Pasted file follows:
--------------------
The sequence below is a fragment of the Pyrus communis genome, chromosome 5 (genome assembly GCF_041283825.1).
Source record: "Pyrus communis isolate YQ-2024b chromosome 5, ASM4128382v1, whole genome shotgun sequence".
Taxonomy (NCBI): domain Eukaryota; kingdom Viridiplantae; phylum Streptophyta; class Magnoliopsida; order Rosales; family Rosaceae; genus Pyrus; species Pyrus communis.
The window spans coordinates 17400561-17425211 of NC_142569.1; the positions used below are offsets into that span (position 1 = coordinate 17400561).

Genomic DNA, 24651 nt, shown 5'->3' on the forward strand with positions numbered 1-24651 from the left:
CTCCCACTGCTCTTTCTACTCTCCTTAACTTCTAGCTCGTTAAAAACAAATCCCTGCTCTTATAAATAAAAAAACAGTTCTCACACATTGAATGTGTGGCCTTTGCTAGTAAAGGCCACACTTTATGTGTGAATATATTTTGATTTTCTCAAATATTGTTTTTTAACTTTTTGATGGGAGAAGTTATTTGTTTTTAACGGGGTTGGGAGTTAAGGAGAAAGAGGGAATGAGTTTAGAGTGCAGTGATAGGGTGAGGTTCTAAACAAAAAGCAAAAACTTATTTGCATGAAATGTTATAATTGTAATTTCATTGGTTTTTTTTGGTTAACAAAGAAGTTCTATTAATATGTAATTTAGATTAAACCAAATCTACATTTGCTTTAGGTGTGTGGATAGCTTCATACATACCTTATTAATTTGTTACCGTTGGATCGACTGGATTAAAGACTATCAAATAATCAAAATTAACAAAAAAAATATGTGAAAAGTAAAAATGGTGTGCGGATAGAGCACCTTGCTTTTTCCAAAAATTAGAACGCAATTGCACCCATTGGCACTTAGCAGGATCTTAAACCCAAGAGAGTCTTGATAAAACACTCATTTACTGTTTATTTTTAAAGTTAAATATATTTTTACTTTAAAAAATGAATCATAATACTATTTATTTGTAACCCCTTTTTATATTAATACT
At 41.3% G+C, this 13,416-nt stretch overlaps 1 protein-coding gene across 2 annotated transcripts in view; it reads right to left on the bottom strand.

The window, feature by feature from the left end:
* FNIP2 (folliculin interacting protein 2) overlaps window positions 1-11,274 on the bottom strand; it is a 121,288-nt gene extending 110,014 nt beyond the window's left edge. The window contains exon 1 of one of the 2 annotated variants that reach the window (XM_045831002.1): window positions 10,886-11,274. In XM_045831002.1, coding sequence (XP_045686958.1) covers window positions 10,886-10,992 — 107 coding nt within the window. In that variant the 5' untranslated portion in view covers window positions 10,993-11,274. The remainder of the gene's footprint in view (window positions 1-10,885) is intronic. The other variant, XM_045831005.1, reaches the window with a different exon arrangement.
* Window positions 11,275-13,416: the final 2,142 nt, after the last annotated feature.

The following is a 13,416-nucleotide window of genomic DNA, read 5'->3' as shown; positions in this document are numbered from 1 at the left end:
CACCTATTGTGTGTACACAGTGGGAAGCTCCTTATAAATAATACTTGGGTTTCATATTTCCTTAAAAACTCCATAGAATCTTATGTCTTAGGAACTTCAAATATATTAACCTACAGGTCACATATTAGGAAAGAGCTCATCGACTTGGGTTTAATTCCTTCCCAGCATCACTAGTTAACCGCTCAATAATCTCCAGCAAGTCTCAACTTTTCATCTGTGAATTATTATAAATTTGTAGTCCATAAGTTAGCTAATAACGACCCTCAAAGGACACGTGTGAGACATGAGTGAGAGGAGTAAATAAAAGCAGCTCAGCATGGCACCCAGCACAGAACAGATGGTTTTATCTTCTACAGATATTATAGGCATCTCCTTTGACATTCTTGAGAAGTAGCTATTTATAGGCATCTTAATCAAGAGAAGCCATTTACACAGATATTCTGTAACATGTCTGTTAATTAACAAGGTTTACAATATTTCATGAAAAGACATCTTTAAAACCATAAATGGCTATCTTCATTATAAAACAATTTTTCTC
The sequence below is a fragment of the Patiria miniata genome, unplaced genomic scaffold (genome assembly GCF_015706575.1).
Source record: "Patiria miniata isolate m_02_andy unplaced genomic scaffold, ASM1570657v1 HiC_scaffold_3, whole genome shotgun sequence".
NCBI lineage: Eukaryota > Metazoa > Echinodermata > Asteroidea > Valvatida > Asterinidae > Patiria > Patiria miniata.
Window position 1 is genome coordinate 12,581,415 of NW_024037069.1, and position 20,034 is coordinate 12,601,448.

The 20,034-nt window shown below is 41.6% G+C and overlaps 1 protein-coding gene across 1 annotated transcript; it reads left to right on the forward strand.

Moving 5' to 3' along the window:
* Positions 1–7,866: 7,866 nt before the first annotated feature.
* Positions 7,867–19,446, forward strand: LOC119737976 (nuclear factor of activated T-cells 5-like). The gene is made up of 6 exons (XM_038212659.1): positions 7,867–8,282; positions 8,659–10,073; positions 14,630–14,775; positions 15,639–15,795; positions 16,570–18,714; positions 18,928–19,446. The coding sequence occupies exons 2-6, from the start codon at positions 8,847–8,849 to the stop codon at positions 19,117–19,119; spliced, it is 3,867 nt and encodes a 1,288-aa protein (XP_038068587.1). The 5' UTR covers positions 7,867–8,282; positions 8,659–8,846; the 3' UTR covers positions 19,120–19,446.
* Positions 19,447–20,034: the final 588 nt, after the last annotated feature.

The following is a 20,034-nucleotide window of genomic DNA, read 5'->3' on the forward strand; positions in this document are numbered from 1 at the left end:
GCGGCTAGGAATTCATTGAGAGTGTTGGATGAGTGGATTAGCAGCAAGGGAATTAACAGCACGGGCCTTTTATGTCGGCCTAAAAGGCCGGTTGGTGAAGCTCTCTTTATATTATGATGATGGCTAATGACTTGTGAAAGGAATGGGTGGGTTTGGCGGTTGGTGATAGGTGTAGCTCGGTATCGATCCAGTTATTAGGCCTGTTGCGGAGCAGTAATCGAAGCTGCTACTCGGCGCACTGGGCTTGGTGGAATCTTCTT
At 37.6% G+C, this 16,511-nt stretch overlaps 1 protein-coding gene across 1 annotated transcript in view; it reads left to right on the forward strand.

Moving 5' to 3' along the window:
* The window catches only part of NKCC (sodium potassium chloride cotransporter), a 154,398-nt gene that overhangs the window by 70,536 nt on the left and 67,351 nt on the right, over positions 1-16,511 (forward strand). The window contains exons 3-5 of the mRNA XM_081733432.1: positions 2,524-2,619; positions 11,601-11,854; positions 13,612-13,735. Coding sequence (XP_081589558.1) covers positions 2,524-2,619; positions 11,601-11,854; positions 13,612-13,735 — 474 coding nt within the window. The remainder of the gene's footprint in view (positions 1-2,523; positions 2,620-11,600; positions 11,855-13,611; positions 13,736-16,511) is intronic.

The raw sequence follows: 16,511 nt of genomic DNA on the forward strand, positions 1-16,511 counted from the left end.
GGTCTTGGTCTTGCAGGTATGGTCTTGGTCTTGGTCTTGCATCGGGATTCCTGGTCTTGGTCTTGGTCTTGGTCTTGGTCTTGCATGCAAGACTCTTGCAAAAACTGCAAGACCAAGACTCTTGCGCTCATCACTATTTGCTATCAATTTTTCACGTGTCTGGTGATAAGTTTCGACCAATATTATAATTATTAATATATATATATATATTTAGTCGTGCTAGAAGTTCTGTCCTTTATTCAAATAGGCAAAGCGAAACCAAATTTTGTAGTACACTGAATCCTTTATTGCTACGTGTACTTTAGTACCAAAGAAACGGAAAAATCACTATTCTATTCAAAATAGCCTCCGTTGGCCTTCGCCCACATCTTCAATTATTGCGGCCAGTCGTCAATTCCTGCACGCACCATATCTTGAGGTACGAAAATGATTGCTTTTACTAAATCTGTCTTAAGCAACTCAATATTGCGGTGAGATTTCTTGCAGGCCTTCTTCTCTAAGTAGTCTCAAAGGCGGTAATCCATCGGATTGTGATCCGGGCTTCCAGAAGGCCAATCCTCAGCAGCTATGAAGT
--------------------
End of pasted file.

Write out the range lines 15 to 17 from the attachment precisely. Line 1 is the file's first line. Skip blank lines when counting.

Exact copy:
NCBI lineage: Eukaryota > Metazoa > Echinodermata > Asteroidea > Valvatida > Asterinidae > Patiria > Patiria miniata.
Window position 1 is genome coordinate 12,581,415 of NW_024037069.1, and position 20,034 is coordinate 12,601,448.

The 20,034-nt window shown below is 41.6% G+C and overlaps 1 protein-coding gene across 1 annotated transcript; it reads left to right on the forward strand.